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Update of the 2018 vintage so far


Starting with a cold and wet winter, followed by a warm and rainy start to the summer, the 2018 vintage has generally had fairly good conditions in most of France’s wine growing regions.

Replenishing the water tables and keeping the frost at bay

Vine adoption 2018 vintage

It rained regularly back in January at the start of 2018, allowing the water reserves to be replenished.  Then in February, the cold set in, which is a good thing for the vines because it enables them to rest and also kills off some of the parasites that live in the soil and can bring disease to the vines.
Spring was generally sunny and warm, meaning that the buds burst fairly early.  For example in the Cotes du Rhone region, the bud burst was two weeks earlier than usual at Domaine de la Guicharde.  At that time, back in April, frost was the biggest threat.  Most of our organic winery partners had put in place some defence system, whether it be candles or bales of hay ready to burn and heat the air, or wind turbines to mix the warmer air with cooler air.   Part of the Loire, Bordeaux and Languedoc regions were particularly touched, whereas the impact in Burgundy and the Rhone valley was much more localised.  Fortunately, none of our partner vineyards were badly affected by the frost.
The very start of the summer was particularly wet, not just because of the frequent downpours, but also because of the quantity of rain that fell, being much greater than seasonal norms.  The constant humid conditions, coupled with the warmth, created the perfect conditions for mildew to develop, and most of our partner winemakers have seen the tell-tale spots form on the vine leaves.

Tending vines during the 2018 vintage

Mildew can be a big problem for organic and biodynamic winemakers because the elements used to protect the vines, principally copper and sulphur, are contact products that don’t enter into the plant.  Therefore, with each rainfall, they are washed away and you need to treat the vines again.  Another way of trying to fight against mildew is to remove some of the leaves from in front of the grapes.  This allows the grapes to dry quicker after the rain, giving the mildew less chance to develop.  Fortunately the hot dry weather throughout France since mid-June has helped to stop the spread of the mildew.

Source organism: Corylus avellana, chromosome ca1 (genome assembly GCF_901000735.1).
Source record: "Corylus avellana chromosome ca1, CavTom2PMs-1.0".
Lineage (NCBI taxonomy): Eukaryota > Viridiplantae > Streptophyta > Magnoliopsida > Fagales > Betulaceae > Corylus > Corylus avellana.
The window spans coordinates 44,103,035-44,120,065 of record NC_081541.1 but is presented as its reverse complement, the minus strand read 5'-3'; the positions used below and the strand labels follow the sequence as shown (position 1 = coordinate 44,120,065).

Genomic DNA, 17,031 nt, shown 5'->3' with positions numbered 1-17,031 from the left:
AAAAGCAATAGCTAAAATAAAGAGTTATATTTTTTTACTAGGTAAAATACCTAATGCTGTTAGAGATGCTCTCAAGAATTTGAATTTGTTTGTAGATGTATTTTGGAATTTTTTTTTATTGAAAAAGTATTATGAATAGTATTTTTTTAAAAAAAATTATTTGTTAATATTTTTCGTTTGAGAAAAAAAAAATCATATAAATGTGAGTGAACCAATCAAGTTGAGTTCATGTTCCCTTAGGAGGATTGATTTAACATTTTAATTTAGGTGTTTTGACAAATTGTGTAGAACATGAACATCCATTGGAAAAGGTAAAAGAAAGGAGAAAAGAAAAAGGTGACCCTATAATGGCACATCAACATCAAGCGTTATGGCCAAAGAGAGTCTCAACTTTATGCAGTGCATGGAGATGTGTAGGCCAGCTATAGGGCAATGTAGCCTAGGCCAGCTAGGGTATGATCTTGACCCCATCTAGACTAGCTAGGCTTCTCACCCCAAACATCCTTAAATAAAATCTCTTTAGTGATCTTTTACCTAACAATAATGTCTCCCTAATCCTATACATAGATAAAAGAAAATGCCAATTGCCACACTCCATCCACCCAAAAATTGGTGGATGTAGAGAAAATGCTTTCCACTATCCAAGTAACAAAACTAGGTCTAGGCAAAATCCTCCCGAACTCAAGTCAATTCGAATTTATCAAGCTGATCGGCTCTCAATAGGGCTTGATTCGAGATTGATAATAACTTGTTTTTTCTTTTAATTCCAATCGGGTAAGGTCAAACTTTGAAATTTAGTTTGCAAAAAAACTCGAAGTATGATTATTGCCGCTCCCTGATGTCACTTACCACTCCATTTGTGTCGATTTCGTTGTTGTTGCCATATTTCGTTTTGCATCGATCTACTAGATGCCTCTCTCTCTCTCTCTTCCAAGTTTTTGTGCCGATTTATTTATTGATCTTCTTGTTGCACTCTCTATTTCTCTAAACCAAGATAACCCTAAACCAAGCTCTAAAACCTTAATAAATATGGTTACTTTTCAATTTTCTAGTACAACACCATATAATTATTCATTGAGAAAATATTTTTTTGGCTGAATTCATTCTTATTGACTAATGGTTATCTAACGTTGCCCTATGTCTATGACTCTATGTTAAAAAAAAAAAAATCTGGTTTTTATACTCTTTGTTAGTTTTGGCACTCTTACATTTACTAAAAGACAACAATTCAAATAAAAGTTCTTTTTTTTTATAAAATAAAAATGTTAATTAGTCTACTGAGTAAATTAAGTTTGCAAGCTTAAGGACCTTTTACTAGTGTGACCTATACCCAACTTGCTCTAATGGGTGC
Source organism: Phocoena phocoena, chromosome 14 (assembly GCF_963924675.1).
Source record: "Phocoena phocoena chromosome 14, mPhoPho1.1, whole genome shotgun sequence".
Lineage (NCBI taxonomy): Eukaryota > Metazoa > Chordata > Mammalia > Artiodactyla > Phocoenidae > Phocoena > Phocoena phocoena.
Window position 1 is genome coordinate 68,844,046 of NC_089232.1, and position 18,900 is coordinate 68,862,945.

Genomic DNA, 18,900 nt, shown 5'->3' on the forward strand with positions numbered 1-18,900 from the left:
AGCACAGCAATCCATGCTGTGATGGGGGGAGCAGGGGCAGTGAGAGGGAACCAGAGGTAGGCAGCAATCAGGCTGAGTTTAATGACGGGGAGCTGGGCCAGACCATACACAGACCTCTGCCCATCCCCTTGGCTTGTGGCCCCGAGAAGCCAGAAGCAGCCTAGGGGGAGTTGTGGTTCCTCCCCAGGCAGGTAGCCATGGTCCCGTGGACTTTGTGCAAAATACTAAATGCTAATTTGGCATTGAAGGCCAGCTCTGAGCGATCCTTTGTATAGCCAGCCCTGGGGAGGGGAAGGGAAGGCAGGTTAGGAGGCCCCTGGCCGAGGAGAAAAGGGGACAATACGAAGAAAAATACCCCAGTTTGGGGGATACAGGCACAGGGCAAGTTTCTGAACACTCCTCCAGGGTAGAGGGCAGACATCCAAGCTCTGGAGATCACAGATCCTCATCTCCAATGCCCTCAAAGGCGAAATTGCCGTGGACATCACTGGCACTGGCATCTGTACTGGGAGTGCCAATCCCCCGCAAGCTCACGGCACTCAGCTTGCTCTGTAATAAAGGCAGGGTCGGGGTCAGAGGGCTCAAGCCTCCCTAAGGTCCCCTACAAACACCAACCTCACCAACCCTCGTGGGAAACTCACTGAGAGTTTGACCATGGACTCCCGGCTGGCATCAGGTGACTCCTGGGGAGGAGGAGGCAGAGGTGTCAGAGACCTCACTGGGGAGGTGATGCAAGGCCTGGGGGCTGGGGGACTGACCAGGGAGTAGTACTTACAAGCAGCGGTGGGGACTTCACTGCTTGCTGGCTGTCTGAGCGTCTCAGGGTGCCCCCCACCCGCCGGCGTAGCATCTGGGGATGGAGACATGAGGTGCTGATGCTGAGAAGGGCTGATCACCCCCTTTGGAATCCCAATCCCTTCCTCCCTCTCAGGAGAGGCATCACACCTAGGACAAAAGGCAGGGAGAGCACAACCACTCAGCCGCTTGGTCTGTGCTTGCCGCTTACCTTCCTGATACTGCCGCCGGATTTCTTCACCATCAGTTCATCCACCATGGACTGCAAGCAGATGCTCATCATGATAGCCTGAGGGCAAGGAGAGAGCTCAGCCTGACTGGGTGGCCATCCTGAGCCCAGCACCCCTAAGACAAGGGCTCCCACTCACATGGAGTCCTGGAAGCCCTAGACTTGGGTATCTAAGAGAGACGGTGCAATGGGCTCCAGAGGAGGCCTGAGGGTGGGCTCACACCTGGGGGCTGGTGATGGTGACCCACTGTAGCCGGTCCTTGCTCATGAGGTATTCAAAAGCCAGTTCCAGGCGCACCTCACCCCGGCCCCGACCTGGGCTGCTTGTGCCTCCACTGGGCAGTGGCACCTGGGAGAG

Vine growing in France in 2018

The flowering vines and the harvest to come

The rain and heat has meant that the vines have grown rapidly since the initial bud burst.  The winemakers have been kept busy de-budding the vines, ensuring that the branches grow between the training wires, and trimming the vines.  It has also been important to work the ground, either mowing the grass or tilling the soil lightly to keep the grass and weeds in check and stop them from competing with the vines for the nutrients in the soil.

Harvest dates and vine flowering in France in 2018

The vines flowered early in most regions at the end of May and beginning of June. In Burgundy, the first flower was seen on the 26th May during a Gourmet Odyssey Discovery Experience Day.  It was a fairly rainy period in most regions during flowering, so some vines have seen some shot berry.  This happens when the rain weighs the flower cap down, stopping it from falling free and resulting in the flower not being fecundated, and therefore not producing any fruit.  Fortunately the shot berry has only been seen relatively sporadically in most parts, meaning that the quantity of grapes at harvest time should generally be OK.

Harvest forecast in France in 2018

Probably the biggest threat to the future harvest is the risk of being hit by a hail storm.  Normally these are very local, but the last few years have seen some big storms hit that have damaged the vines on a larger scale than normal.  The unlucky region to have been particularly badly hit this year is the Médoc, not just once but twice, the second coinciding with France’s victory at the world cup!
The sunny weather of the past few weeks means that the veraison will happen earlier than usual, and now is the time when the grapes start to change colour.  They stop growing, and enter the maturing phase.

Adopt-a-vine-experience in a French vineyard in 2018

So at this stage, the winemakers are quietly optimistic of a good harvest to come, both in terms of quantity and quality, as long as the weather remains kind during the summer, and the hail stays away.  The harvest will be earlier than usual and most of the grapes will have been harvested by the end of September.
We look forward to the end of summer and a good harvest for 2018!

Related articles

How can you protect vines from frost?
Bud burst of the vines in Spring

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